Former president Jacob Zuma is going to the High Court in Pretoria this week to appeal a ruling ordering him to personally pay R10 million for challenging the remedial action of former public protector Thuli Madonsela’s State of Capture report.
Zuma unsuccessfully sought to prevent the release of the report and review parts of it.
In a notice served on the Office of the Public Protector, the DA, Economic Freedom Fighters, United Democratic Movement and Congress of the People, Council for Advancement of the South African Constitution as well as Vytjie Mentor, Zuma’s lawyer Daniel Mantsha said the former president was applying for leave to appeal the ruling in his personal capacity.
United Democratic Movement’s lawyer Eric Mabuza said the case would be heard on Thursday.
Mantsha’s notice said Zuma would be appealing the ruling on three grounds.
These include that “the court erred in law in holding that the president was ill-advised and reckless in launching the challenge against remedial action of the Public Protector”.
Mantsha further argues that the court also erred in ordering Zuma to “pay the costs of the application when he was not cited in his personal capacity or given an opportunity to explain his conduct and to do so on a punitive scale”.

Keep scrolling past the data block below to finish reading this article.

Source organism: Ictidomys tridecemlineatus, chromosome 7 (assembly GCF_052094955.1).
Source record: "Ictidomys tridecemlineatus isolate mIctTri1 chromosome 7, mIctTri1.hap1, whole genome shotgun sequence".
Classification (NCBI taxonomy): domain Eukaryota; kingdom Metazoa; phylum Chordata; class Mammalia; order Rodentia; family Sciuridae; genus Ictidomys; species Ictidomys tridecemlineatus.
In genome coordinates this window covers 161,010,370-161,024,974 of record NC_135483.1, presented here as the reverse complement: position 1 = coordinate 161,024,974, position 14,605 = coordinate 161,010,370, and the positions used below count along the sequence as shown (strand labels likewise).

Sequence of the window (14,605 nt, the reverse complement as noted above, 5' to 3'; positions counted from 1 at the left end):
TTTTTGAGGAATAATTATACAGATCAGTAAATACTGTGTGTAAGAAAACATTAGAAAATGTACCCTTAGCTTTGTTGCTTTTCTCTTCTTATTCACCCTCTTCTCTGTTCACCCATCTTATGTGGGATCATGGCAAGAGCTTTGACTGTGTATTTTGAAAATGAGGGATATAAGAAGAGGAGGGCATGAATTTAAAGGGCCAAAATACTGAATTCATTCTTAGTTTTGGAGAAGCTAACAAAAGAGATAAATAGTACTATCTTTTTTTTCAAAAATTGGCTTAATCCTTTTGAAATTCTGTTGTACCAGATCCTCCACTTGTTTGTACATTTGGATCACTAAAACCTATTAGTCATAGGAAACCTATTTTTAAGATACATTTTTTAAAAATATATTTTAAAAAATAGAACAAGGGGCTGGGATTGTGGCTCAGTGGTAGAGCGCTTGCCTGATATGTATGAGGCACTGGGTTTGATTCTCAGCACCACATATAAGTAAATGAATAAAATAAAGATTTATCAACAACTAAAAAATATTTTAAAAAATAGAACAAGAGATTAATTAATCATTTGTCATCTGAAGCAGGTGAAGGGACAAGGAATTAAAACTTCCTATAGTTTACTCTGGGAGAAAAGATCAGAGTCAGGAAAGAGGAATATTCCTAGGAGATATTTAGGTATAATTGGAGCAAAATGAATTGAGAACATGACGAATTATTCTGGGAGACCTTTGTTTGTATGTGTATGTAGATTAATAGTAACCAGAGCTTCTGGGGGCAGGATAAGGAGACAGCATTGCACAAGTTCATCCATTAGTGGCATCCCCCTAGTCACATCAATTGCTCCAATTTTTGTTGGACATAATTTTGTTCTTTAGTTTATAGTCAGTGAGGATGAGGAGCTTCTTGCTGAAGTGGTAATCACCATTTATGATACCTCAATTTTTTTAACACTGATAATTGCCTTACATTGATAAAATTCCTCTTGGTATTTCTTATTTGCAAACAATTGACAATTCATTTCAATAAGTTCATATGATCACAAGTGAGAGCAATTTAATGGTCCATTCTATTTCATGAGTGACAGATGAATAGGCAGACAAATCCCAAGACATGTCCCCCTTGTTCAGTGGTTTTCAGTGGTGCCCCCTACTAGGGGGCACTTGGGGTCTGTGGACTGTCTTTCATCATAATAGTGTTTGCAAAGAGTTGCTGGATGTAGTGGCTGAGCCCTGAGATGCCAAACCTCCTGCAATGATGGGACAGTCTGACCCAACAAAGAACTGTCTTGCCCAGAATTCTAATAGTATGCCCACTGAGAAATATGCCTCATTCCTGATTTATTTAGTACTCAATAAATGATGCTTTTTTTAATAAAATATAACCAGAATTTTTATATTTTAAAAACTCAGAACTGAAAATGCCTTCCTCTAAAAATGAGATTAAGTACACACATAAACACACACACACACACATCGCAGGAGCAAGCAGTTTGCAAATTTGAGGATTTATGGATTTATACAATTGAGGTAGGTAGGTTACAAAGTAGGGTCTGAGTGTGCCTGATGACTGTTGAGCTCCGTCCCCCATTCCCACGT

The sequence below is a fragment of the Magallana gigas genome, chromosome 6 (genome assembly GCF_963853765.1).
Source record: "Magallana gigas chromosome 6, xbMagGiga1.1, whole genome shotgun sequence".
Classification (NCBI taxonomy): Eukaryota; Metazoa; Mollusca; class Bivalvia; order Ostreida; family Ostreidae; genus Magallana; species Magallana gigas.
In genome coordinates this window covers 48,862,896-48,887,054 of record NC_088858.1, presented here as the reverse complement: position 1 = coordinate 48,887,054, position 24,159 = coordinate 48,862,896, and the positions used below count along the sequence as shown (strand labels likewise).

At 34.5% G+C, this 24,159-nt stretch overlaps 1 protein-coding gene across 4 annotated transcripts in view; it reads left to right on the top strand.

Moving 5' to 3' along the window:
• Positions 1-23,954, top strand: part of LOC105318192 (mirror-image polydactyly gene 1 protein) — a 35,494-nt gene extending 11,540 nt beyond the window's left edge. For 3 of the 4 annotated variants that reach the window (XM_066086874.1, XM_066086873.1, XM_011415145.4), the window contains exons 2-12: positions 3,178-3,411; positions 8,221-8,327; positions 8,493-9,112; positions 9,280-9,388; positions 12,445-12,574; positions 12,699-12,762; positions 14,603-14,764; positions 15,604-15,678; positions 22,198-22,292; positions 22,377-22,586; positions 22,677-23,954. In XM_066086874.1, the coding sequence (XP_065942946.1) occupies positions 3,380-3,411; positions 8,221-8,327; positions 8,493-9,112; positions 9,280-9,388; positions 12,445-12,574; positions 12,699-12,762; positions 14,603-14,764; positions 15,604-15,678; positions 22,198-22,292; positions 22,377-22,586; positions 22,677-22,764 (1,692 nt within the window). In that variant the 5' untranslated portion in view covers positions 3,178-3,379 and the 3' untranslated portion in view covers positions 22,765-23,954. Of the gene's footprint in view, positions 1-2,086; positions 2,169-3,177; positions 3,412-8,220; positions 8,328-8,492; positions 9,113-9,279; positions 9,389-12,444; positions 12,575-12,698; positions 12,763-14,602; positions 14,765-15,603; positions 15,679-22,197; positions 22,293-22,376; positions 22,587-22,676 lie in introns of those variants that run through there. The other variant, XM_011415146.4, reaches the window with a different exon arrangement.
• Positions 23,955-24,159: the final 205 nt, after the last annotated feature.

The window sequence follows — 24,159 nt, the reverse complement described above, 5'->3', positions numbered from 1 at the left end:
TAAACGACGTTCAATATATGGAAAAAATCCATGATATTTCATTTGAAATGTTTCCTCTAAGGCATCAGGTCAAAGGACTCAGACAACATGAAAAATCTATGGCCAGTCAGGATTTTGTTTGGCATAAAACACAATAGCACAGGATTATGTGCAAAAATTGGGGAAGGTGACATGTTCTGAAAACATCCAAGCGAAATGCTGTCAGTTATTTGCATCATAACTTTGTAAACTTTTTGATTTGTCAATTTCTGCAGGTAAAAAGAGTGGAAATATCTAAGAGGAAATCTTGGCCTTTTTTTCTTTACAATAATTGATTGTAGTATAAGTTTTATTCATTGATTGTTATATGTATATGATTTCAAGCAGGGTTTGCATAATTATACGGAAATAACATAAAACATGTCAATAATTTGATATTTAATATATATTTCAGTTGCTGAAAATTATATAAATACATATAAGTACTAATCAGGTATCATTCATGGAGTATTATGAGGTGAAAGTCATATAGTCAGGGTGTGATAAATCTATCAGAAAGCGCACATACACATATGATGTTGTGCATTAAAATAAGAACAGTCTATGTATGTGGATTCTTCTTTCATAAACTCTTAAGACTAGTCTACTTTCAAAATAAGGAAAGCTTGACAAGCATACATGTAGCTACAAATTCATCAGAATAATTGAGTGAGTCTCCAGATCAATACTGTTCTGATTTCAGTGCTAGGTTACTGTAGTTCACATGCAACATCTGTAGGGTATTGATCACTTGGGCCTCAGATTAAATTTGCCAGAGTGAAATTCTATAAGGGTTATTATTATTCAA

And according to Zuma’s lawyers, in bringing the review application, the former president sought to approach the court “as a branch of government, to resolve the application of doctrine of separation of powers”.
In December last year, the High Court in Pretoria delivered a scathing judgment against the then president, finding that Zuma acted “in flagrant disregard” of the Public Protector’s constitutional duties.
Delivering the judgment on behalf of a full bench, Judge Dunstan Mlambo said Zuma tried “to stymie the fulfilment of a constitutional obligation by the office of the Public Protector” in delaying the State of Capture report and ordered Zuma to personally pay the costs of the case.
The court also found that Zuma engaged in “clear abuse of judicial process”, was “grossly remiss” as a litigant, and his approach had “no acceptable basis in law and in fact”.
Judge Mlambo said Zuma’s behaviour warranted not only a punitive cost order, but an order that precluded taxpayers from paying the costs of the case on his behalf.
In April, President Cyril Ramaphosa withdrew the presidency’s application for leave to appeal the judgment, leaving Zuma to do it on his own.